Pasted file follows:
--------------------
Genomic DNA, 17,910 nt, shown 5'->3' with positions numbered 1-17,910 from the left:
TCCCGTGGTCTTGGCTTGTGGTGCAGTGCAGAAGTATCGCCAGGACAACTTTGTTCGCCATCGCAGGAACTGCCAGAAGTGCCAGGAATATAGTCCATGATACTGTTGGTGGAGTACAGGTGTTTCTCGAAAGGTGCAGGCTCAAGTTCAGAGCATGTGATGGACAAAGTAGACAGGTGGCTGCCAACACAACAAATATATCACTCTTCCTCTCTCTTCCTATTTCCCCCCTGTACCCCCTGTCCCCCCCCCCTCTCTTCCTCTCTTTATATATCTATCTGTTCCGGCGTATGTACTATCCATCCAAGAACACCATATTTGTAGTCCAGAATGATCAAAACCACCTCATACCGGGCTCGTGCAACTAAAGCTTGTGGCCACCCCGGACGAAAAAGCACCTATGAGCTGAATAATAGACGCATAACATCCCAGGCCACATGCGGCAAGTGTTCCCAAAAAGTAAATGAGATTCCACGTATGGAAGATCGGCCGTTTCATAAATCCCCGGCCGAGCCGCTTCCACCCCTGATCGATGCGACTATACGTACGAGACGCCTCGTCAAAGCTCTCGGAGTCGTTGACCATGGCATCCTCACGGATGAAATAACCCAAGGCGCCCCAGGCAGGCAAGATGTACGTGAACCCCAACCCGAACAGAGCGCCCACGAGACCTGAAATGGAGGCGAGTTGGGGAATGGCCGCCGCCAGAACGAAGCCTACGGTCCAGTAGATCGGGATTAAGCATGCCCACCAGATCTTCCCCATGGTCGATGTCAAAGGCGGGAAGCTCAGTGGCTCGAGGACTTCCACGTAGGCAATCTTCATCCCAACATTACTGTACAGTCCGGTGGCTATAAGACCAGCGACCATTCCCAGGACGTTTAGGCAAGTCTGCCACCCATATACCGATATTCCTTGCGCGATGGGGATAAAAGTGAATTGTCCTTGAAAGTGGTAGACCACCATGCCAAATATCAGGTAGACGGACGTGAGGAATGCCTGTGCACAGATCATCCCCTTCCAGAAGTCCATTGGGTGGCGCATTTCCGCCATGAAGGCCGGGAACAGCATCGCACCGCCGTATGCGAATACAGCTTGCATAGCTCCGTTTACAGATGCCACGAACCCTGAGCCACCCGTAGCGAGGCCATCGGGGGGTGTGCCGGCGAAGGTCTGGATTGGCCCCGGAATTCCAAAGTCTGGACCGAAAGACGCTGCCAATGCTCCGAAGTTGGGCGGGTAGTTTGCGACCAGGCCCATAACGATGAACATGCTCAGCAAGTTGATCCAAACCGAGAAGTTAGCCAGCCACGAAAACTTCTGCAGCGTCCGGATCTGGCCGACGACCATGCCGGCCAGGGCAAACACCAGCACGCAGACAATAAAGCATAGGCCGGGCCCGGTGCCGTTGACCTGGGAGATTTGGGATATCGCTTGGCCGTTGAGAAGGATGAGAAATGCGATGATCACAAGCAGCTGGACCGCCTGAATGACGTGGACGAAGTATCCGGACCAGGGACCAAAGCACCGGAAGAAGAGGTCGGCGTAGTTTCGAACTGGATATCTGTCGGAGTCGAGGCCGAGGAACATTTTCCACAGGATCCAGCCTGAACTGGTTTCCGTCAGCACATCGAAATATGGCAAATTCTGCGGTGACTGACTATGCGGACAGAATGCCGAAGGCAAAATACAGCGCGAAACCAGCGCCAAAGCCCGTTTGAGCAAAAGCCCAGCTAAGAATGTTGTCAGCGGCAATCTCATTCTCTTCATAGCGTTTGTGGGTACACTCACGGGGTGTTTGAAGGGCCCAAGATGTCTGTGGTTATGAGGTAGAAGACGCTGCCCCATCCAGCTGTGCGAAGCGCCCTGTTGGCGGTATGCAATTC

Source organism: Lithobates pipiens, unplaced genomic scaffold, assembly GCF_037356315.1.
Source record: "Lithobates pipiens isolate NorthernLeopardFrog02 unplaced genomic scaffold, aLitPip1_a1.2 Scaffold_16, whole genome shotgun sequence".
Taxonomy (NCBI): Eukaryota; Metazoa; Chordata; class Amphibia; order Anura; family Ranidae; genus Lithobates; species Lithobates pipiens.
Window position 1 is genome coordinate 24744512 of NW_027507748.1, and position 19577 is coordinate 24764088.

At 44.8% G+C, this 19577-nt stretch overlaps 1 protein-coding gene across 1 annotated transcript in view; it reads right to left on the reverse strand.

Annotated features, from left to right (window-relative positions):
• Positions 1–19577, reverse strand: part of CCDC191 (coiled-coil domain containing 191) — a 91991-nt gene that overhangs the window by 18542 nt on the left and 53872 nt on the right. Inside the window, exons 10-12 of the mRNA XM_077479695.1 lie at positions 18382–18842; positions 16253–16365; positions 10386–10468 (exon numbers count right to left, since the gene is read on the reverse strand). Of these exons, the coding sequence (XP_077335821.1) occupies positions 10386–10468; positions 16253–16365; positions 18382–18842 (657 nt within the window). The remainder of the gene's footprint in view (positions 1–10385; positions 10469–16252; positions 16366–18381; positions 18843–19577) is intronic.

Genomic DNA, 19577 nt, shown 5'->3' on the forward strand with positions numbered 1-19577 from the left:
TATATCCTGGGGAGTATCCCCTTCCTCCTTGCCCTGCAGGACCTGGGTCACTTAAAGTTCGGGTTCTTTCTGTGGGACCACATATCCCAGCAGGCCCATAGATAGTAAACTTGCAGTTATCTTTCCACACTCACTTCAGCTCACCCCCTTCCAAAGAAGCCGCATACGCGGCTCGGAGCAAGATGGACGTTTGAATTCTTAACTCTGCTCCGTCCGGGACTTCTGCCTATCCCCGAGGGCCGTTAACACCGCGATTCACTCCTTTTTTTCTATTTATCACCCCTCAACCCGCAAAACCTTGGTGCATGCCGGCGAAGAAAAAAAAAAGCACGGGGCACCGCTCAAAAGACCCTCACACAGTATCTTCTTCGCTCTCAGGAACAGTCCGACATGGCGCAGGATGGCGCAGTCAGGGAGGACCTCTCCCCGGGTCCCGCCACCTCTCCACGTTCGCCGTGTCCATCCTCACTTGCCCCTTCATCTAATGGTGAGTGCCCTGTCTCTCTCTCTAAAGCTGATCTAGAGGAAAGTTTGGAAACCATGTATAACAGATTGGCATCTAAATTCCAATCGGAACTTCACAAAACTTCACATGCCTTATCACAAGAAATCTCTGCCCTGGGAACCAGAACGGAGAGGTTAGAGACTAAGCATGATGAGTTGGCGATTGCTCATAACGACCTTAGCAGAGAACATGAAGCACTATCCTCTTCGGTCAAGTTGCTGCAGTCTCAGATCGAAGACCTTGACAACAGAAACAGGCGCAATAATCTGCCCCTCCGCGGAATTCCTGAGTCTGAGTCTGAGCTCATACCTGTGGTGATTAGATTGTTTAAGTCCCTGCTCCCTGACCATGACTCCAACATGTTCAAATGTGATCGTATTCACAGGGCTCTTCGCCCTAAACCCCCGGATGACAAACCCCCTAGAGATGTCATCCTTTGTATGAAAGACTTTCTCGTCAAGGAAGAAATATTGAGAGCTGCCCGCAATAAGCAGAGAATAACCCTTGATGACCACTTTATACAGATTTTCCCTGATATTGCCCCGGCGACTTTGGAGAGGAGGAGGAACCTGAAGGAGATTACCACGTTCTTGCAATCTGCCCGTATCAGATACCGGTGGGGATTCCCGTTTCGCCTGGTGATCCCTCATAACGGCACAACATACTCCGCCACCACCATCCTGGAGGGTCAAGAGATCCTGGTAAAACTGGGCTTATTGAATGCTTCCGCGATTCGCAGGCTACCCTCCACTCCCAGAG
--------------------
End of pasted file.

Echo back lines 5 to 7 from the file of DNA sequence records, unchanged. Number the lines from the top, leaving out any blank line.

Taxonomy (NCBI): Eukaryota; Metazoa; Chordata; class Amphibia; order Anura; family Ranidae; genus Lithobates; species Lithobates pipiens.
Window position 1 is genome coordinate 24744512 of NW_027507748.1, and position 19577 is coordinate 24764088.

At 44.8% G+C, this 19577-nt stretch overlaps 1 protein-coding gene across 1 annotated transcript in view; it reads right to left on the reverse strand.